All cockroaches have a few things in common that make them dangerous as well as disgusting on your boat. They eat just about anything, including hoses below the water line and electrical insulation. They can cause short circuits, fires, and even sinkings in the right circumstances. They’ve also been known to bite in the night, and they certainly aren’t sanitary. They multiply in astronomical proportions and they don't die easily (if ever). Compton's Encyclopedia reports that female cockroaches typically lay 16 to 45 eggs at a time which take 4 to 12 weeks to hatch. Their success rate is notable; fossils date as far back as 320 million years. Those of us with old boats will not be comforted by the fact that a 300 million year old 4 inch long fossil was found in the Midwest. A female Palmetto bug will produce about 150 young in its lifetime of about a year. The brownish egg cases are purse shaped, around 3/8 inches long, and are either laid loose or glued walls or bulkheads. After the immature cockroach emerges, it takes several months to mature and begin repeating the process.
How do you know that they’re aboard before it’s too late?
Unfortunately, they can be there long before you realize it, multiplying, doing unseen damage, and getting ready to deluge you with hordes. You have a good clue when you turn on the light at night and see a few dozen heading for the bilge, but hopefully you’ll find out far before that. Any little bites taken out of fruit such as apples or oranges should be fair warning. Droppings, scurrying, muted rustling in the night behind liners, munching sounds in the night, mysterious holes in food containers, and actual sightings all call for immediate action. Big cockroaches can make noises so loud and leave droppings so large that the uninitiated may think they’re rats or mice. If you’re setting rat or mouse traps and the bait keeps getting nibbled with no rodents being caught, think “cockroaches.”
Getting rid of them
It helps to ALWAYS keep cockroach hotels or similar products placed around the boat in likely areas. Any dark moist place is a good place for one of these. Don’t place them where a pet or child can get to them. These must be renewed periodically. Follow the directions on the box. Don’t wait until you think you have cockroaches. Keep these in place as preventative maintenance.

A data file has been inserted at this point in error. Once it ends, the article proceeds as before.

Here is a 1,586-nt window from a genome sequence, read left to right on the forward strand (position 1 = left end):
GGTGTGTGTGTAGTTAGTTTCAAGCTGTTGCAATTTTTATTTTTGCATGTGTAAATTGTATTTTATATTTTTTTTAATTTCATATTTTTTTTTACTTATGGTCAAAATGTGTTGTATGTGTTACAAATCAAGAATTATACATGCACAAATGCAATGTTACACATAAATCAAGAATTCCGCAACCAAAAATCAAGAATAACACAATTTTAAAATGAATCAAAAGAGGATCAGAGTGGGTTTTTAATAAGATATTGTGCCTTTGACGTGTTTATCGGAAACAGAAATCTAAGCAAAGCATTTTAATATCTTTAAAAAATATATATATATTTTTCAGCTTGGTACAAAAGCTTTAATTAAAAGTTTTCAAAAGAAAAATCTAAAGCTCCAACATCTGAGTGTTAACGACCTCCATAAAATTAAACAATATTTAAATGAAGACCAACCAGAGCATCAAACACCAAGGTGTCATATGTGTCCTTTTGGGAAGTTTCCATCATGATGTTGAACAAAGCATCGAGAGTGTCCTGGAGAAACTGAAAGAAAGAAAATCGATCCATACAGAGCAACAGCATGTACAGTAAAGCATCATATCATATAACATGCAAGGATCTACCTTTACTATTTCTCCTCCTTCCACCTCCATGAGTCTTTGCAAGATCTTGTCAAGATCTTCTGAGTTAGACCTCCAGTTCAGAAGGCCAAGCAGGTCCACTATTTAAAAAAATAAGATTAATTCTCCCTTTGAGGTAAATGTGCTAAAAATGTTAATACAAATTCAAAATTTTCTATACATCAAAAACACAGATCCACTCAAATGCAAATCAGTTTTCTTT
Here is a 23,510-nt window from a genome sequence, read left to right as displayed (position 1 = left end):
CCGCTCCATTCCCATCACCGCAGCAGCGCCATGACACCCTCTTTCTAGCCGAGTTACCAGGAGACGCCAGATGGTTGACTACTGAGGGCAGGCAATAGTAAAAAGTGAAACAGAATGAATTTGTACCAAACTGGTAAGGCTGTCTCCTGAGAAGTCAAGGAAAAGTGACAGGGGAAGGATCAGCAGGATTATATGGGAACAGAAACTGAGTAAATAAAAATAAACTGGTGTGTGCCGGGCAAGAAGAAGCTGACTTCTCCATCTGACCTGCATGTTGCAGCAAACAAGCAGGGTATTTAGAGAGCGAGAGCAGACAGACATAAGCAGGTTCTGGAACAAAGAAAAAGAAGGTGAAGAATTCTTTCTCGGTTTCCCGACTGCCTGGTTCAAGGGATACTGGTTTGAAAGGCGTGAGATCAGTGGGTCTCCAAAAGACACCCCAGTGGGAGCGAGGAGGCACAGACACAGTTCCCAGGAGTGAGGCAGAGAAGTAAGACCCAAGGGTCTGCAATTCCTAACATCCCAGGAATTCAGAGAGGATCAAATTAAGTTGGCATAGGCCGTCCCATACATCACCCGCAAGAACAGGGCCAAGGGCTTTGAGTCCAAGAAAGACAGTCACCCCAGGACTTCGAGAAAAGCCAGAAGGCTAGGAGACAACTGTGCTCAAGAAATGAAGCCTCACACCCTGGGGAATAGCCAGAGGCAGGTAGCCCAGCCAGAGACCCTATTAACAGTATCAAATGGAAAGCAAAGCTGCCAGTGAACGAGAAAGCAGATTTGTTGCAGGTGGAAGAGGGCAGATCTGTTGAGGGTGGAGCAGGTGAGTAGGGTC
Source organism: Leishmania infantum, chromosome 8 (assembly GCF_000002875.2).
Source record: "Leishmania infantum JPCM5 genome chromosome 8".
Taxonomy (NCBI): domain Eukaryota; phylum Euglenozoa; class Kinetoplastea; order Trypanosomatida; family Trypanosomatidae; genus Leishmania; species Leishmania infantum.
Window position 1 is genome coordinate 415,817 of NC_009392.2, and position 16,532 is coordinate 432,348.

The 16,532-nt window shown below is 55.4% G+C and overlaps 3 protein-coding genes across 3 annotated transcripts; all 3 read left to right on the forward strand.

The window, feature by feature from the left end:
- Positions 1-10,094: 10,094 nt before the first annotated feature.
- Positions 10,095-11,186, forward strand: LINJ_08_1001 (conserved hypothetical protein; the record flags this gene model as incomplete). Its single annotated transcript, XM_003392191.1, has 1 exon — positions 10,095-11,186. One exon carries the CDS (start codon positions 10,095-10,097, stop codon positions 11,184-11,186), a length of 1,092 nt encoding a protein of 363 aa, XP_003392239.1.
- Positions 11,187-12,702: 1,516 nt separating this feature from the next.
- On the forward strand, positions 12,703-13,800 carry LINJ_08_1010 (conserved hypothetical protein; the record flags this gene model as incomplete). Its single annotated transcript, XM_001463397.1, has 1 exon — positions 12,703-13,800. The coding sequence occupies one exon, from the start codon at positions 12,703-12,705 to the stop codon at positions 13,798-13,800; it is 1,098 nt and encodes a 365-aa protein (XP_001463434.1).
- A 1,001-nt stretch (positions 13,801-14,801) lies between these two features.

Some cruisers use boric acid in powder form, placed around suspect places such as moist warm dark areas. You must be really careful to not put this where pets or children can get to it, or where it will damage any susceptible components. Read directions and warnings carefully. Anything acidic and not intended for the purpose for which you use it can cause more problems than it solves.
You’re, of course, aware of the fumigation sprays or “bug bombs” available in drugstores and grocery stores. These aren’t as effective in boats as they are in houses because boats have so many small hidden tightly contained spaces. If you use these, open up everything you can, and remove as much as you can from below decks. Protect children and pets from residue. Birds are particularly vulnerable to sprays. Others get their boat professionally fumigated. If you do this, be sure that the “professional” is aware of the special issues presented by boats.
Any time you see a cockroach aboard, kill it and throw its body away. Don’t despair and give up the ship, thinking that just because you’ve seen one there must be millions. Often the one that you see, especially if in the daytime, will have just gotten aboard and will not have had time to lay eggs.
To learn ways of keeping cockroaches off the boat in the first place, go to the tips section of www.tomneale.com for more information.
Copyright 2004-2010 Tom Neale